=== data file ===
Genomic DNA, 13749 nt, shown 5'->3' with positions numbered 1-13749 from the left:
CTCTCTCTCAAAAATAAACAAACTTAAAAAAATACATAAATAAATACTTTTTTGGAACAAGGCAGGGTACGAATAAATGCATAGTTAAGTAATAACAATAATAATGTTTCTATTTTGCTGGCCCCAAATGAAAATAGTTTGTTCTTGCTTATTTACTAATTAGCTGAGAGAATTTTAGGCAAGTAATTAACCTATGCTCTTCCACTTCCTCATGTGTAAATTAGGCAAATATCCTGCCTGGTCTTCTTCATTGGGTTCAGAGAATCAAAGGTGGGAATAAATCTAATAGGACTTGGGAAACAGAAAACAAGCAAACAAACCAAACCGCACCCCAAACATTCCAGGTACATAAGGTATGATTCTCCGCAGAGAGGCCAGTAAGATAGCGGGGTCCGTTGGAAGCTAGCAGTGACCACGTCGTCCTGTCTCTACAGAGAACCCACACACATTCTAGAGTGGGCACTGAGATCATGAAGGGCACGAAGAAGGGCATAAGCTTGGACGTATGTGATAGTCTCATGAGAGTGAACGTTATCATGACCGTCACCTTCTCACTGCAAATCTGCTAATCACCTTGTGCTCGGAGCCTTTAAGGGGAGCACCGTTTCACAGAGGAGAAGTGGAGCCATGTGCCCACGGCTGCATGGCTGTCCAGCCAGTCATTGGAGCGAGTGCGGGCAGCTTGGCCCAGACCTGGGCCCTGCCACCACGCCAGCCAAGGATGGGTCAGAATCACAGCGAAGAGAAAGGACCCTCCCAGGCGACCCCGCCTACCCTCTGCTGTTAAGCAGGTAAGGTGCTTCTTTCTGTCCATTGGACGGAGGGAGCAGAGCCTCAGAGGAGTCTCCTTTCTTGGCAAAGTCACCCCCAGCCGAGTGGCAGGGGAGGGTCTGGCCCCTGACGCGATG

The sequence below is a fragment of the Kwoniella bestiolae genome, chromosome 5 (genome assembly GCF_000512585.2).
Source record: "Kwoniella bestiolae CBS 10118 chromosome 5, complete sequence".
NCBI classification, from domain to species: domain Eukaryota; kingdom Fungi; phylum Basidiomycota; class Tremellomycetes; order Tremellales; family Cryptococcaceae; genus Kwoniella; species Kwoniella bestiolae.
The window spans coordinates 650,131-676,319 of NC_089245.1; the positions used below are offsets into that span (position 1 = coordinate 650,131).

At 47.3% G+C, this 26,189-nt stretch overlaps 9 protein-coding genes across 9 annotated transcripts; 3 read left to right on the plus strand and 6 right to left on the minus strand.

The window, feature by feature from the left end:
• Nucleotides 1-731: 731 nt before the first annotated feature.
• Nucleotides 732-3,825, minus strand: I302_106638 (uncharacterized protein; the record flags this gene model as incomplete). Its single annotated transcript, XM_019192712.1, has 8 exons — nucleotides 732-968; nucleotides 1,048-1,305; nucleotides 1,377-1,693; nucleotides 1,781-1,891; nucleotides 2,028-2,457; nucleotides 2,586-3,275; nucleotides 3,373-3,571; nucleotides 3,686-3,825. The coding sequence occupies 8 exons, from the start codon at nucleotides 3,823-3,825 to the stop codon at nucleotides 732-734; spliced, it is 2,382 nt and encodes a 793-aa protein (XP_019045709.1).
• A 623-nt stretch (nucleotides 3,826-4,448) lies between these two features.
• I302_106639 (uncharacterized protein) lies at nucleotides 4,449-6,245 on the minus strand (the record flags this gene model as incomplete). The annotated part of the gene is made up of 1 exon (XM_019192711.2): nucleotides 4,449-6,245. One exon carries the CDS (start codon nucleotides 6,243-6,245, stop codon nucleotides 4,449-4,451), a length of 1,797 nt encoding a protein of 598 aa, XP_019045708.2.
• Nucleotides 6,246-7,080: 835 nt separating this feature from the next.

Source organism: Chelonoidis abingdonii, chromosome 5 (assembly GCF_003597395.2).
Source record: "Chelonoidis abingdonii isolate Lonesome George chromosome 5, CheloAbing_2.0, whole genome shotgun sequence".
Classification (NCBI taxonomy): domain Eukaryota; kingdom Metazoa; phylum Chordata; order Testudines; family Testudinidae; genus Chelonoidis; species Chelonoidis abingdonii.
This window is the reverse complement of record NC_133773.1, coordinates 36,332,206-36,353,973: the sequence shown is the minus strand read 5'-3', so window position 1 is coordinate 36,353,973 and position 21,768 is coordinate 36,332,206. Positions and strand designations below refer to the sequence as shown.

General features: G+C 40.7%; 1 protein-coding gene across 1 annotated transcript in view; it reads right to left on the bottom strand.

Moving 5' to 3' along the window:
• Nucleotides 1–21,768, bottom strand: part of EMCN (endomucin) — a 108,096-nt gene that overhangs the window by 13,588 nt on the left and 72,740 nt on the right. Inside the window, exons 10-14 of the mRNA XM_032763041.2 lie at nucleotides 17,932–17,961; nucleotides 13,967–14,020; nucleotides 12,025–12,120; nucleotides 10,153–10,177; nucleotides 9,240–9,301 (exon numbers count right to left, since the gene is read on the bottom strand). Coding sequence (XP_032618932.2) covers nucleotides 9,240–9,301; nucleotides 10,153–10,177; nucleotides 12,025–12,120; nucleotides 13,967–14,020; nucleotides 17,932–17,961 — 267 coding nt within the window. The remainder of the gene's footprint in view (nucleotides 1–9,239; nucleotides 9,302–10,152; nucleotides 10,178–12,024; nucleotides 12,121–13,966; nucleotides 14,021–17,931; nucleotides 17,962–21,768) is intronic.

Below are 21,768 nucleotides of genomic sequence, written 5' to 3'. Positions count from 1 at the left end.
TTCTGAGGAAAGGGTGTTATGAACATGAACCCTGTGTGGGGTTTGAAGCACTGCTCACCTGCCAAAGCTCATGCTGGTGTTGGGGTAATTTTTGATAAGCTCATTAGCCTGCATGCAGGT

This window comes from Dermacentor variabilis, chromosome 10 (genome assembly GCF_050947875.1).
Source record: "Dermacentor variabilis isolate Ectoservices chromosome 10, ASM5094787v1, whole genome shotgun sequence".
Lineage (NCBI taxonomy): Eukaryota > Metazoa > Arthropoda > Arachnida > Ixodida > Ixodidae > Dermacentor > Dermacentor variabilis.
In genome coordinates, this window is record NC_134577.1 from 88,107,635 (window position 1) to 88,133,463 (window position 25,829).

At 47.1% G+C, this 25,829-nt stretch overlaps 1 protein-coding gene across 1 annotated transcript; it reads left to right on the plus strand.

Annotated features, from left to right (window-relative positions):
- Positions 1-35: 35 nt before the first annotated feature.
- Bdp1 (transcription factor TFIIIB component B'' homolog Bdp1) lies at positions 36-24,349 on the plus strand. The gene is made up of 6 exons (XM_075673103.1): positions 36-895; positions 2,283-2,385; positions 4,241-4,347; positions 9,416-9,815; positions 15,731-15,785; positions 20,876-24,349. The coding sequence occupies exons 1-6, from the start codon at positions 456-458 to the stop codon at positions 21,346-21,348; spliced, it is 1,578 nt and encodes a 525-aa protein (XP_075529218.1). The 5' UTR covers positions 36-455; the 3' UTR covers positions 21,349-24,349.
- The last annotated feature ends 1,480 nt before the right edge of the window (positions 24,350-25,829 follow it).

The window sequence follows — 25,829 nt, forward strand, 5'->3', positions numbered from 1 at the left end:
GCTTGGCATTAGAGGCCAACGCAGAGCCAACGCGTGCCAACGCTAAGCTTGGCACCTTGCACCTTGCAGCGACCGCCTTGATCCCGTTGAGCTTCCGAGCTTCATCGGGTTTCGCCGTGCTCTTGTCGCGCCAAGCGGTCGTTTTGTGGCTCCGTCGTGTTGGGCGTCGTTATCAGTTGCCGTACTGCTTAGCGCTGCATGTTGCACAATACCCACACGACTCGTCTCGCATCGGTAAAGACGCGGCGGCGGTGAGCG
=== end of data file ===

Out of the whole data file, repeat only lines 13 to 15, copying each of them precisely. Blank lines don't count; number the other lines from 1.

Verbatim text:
• Nucleotides 6,246-7,080: 835 nt separating this feature from the next.

Source organism: Chelonoidis abingdonii, chromosome 5 (assembly GCF_003597395.2).
Source record: "Chelonoidis abingdonii isolate Lonesome George chromosome 5, CheloAbing_2.0, whole genome shotgun sequence".